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On This Day: Blazers Win 4OT Playoff Thriller

What a wild game!

DENVER NUGGETS VS PORTLAND TRAILBLAZERS, NBA PLAYOFFS Photo by AAron Ontiveroz/MediaNews Group/The Denver Post via Getty Images

Game 3 of the 2019 Western Conference Semifinals between the Portland Trail Blazers and Denver Nuggets didn’t feature a series-clinching buzzer beater from Damian Lillard. Or a Game 7 masterclass in the clutch from CJ McCollum. But it stakes a claim as arguably the most entertaining Playoff game of the Lillard era.

It’ll almost certainly go down as the longest.

In that pivotal Game 3 — which took place three years ago today — Portland outlasted Denver in a 140-137 four-overtime battle royal at the Moda Center.

It marked the first 4OT game in the NBA Playoffs during the shot clock era (1954-55) and just the second 4OT Playoff game in NBA history.

The back-and-forth, twist-and-turn affair showcased the grittiness and perseverance of a Portland squad making a surprise postseason run without its starting center. Multiple times, Portland looked dead in the water, toppled by the stellar play of soon-to-be-MVP Nikola Jokic, veteran Paul Millsap, up-and-coming star Jamal Murray, and ex-Blazer Will Barton. But every time, the likes of Lillard, McCollum, unsung glue guys Moe Harkless and Al-Farouq Aminu, and a hobbled Enes Kanter swung back to resuscitate their chances.

Down by five with less than two minutes to go in the fourth quarter? Cue a 5-0 run from Harkless and then a running basket from Lillard to regain the lead.

Trailing by two without the ball and 20 seconds left in the first OT? Lillard picked Torrey Craig’s pocket, leading to a fast break scramble and a game-tying floater from McCollum with 8.7 seconds left.

Then in the third OT, Millsap put Denver up 4 with a fadeaway gut punch from the left block with 31.8 seconds left. Yet, Portland climbed out of the hole once more. Lillard scored a quick two. McCollum forced a turnover. And Lillard drove by Craig for two more.

For five more minutes, the dance would continue.

Both teams had their shots to win. Both teams made their runs. But it seemed whenever one side gained the upper hand, the other made the necessary plays to prolong the action. All the while, ESPN showed classic cutaways of Blazers faithful with their hands on their heads or clasped in prayer, as if they couldn’t take the rollercoaster ride anymore.

It all set the stage for the fourth OT and Rodney Hood. The midseason trade acquisition brought to Portland in a marginal move to bolster the bench cemented his place in Rip City folklore that night.

Hood, who had the freshest legs of anyone after not playing since the first OT, galloped into the game with 1:59 remaining and torched the Nuggets for seven straight points, none bigger than the shot he hit with 17.8 seconds remaining.

On the play, McCollum’s stepback jumper over the outstretched arms of two Nuggets bounced off the heel right back to him. The shooting guard jumped in the air to corral the rebound and before touching the floor, pitched it to an open Hood on the right wing. Hood up-faked, allowing Barton to fly by on the closeout, took one dribble to regain his rhythm, and cashed in a three-pointer to give Portland a 138-136 lead.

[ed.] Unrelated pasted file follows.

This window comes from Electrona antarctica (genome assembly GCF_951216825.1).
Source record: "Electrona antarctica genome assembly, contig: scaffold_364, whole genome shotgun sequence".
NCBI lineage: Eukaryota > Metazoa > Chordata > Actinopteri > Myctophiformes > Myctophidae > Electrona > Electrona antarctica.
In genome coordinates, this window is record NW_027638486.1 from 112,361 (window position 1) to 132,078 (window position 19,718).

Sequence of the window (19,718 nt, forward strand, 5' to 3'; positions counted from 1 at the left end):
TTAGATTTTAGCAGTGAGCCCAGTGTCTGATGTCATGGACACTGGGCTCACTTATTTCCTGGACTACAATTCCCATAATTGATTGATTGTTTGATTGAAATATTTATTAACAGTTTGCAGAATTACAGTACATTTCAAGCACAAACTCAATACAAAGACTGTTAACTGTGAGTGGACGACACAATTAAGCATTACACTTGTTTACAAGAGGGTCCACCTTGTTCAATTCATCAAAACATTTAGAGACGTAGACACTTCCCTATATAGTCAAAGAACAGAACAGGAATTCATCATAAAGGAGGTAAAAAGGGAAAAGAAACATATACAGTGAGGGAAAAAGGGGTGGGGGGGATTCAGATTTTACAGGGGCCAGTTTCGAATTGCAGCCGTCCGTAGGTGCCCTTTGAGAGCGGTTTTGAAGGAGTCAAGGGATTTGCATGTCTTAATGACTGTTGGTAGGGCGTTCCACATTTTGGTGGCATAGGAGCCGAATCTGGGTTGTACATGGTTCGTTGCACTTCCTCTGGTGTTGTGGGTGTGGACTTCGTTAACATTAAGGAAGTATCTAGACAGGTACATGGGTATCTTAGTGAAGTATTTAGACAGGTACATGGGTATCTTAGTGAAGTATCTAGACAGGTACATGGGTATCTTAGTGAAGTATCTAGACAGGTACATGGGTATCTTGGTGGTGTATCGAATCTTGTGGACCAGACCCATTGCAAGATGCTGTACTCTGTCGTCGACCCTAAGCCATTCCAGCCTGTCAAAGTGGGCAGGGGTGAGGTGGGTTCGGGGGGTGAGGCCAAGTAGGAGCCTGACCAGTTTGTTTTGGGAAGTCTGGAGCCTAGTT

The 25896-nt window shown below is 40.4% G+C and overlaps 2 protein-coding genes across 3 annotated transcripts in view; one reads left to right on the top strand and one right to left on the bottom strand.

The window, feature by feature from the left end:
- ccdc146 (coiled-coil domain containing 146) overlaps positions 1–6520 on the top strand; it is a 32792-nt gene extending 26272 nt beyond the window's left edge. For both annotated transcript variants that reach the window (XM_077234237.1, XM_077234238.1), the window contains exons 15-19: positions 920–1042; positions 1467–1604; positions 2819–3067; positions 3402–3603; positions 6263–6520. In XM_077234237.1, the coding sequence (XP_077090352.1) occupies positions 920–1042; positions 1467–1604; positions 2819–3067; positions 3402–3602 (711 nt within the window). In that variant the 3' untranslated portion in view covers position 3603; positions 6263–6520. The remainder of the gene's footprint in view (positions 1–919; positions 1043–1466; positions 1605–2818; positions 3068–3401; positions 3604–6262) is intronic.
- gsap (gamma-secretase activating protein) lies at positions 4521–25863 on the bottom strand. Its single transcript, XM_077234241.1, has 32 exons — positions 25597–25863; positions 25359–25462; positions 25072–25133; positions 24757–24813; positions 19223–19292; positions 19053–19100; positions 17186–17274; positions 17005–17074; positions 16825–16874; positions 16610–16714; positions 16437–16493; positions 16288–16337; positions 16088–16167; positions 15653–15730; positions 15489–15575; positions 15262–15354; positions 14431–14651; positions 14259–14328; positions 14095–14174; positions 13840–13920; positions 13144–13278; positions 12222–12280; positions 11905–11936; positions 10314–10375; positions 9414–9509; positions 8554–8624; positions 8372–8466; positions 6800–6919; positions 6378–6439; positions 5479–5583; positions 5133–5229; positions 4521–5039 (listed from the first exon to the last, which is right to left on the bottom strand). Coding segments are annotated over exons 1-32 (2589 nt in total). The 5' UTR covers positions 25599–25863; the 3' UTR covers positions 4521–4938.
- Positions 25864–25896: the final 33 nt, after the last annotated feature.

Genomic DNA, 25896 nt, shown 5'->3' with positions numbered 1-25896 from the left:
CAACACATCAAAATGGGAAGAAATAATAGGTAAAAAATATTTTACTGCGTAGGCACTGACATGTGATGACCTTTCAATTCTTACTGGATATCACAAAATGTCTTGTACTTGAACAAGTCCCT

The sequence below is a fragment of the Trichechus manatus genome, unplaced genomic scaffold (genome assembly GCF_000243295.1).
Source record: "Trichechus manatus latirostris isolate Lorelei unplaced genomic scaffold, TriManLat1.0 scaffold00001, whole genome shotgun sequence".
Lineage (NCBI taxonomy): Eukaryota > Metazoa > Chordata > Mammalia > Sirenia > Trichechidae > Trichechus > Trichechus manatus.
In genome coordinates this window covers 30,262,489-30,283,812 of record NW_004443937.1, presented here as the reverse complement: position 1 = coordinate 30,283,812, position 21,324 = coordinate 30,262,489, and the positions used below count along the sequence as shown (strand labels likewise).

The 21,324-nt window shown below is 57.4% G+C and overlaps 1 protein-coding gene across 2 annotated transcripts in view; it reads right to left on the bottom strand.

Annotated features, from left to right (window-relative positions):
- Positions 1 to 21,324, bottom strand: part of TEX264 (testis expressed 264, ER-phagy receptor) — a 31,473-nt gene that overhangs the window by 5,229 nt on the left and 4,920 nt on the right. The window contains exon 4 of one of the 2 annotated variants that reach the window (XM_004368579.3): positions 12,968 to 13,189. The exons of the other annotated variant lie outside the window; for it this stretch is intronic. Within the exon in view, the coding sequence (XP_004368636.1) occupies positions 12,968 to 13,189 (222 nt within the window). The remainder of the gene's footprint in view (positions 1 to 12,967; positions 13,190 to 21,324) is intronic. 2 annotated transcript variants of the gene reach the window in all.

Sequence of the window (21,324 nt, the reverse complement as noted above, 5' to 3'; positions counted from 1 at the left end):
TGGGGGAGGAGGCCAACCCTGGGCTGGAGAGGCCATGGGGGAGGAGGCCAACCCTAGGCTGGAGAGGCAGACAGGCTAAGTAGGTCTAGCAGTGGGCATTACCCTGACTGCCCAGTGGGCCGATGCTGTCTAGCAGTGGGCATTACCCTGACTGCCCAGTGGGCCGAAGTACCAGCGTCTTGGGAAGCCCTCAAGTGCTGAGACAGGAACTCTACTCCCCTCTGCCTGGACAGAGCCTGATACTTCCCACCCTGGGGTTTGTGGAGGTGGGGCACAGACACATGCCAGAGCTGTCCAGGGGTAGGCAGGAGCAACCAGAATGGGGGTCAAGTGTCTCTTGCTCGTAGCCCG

His left hand still high from his follow through, the southpaw held up three fingers to the crowd. Then the mild-mannered Hood pounded his chest and let out a roar, while the arena roared with him.

The play would be the final lead change of the night.

On the next possession, it seemed only fitting this war of attrition would come down to free throws. Jokic missed the front end of a pair with 5.6 seconds remaining and then sharpshooter Seth Curry knocked down two for Portland.

On Denver’s last gasp effort to extend the game to a Playoff record fifth OT, McCollum intercepted Millsap’s home run pass and threw it high in the sky to let the clock expire.

The Blazers survived 68 minutes of basketball with a 140-137 victory.

When it was all said and done, the minutes totals in the box score looked worthy of a plaque in the Naismith Hall of Fame. Jokic tallied 33 points, 18 rebounds, and 14 assists in a game-high 65 minutes. Murray scored a team-high 34 points in 55 minutes.

On Portland’s side, McCollum carried his teammates with 41 points in 60 minutes. 24 of those points came during extra time, causing ESPN commentator Dave Pasch to exclaim in the third OT, “CJ McCollum can’t miss!” Lillard scored 28 in 58 minutes, Kanter pitched in 18 in 56 minutes, and Hood, the hero, scored 19 in a modest 23 minutes.

The Game 3 victory proved to be much needed for Portland as the second round series went a heated seven games. Portland would ultimately overcome Denver in Game 7 behind midrange daggers from McCollum, advancing to the franchise’s first Western Conference Finals since 2000. Although Portland would be swept by the Golden State Warriors, the Conference Finals appearance still remains the crowning achievement of the Lillard era.

Three years later, the band has been broken up. Hood’s breakout play in the Denver series led to visions of him being a long-term core piece. A ruptured Achilles the following season ended his moment in the Sun far too soon and he was later shipped out of town, preceded or followed by almost everybody else. Only three players from the 2019 roster remain: Lillard, Jusuf Nurkic, and Anfernee Simons.

Still, the 2019 Game 3 marathon at the Moda remains one of those eternal memories stashed away in the Rip City vault.